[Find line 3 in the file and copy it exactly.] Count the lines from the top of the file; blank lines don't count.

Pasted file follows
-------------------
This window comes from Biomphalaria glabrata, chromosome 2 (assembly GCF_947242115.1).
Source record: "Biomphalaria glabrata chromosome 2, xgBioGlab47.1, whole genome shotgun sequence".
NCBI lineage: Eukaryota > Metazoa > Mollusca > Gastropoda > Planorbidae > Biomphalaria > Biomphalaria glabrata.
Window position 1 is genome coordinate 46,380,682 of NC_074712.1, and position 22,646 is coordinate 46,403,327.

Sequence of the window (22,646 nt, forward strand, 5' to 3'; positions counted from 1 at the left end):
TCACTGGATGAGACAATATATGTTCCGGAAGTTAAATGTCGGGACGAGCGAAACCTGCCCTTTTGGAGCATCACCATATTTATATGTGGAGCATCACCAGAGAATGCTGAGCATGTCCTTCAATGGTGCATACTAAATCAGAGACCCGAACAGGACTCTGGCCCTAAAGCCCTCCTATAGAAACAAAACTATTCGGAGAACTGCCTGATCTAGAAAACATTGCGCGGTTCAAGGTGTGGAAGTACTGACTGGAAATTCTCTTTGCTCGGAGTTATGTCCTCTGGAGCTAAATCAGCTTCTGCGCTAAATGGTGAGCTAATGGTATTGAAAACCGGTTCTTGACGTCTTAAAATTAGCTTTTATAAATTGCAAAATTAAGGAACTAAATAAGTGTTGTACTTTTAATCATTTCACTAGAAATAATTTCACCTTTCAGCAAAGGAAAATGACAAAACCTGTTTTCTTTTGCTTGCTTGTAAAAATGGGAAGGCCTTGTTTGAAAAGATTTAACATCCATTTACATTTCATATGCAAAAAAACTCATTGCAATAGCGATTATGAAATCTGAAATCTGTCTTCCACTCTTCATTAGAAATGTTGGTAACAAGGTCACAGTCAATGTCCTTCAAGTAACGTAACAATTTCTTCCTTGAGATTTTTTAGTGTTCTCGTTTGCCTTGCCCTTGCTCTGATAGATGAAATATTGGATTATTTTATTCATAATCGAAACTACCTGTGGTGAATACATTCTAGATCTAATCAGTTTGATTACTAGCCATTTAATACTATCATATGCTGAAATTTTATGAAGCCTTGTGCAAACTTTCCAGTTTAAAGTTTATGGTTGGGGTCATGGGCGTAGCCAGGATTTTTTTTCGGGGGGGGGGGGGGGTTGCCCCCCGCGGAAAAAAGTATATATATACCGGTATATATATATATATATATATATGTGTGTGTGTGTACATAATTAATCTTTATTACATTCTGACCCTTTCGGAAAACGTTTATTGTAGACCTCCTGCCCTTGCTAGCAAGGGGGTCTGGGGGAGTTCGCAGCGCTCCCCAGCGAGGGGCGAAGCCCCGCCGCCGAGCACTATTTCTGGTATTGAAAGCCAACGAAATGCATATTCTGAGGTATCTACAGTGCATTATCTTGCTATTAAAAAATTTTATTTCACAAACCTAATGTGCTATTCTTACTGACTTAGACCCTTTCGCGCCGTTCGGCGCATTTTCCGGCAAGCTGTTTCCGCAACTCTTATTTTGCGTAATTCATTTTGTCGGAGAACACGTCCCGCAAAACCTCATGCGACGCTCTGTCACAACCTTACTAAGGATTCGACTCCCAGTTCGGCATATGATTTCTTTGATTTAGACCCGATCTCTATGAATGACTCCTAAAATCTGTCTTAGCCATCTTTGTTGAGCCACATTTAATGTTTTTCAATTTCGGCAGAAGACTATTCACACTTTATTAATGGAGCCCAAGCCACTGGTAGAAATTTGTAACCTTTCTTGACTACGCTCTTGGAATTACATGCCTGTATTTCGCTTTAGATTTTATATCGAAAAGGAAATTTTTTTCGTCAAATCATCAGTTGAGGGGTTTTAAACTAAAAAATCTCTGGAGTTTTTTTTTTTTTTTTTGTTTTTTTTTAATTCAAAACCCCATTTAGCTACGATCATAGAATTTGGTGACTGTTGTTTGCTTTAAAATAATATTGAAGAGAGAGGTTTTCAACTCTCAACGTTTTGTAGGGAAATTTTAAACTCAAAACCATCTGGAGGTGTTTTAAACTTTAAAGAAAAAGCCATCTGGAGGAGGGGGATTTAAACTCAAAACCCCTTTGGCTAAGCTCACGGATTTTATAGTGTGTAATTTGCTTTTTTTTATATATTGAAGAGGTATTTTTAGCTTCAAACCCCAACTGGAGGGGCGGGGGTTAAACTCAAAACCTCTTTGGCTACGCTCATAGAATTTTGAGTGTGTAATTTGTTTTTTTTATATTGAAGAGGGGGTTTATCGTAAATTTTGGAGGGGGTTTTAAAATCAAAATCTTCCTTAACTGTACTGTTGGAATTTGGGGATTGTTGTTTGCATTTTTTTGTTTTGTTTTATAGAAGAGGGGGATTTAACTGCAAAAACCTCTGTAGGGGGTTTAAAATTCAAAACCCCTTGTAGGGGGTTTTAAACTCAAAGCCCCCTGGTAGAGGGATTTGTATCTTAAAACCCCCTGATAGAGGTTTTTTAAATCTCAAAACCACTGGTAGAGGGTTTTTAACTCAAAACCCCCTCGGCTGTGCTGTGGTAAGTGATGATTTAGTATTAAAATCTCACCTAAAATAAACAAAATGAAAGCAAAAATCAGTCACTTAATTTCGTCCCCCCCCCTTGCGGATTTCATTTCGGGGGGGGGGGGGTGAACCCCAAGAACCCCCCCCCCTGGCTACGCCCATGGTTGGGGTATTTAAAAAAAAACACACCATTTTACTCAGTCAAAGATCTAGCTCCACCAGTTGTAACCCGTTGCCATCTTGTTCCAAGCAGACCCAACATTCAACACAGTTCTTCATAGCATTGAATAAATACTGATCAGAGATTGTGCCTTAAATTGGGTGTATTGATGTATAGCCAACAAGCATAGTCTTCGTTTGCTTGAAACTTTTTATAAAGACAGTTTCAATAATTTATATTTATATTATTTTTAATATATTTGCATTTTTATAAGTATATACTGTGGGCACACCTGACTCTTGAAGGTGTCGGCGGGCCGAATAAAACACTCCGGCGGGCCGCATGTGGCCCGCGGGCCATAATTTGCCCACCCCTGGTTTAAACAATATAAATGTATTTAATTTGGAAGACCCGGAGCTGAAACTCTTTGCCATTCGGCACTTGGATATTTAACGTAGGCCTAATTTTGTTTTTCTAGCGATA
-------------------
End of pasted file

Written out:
NCBI lineage: Eukaryota > Metazoa > Mollusca > Gastropoda > Planorbidae > Biomphalaria > Biomphalaria glabrata.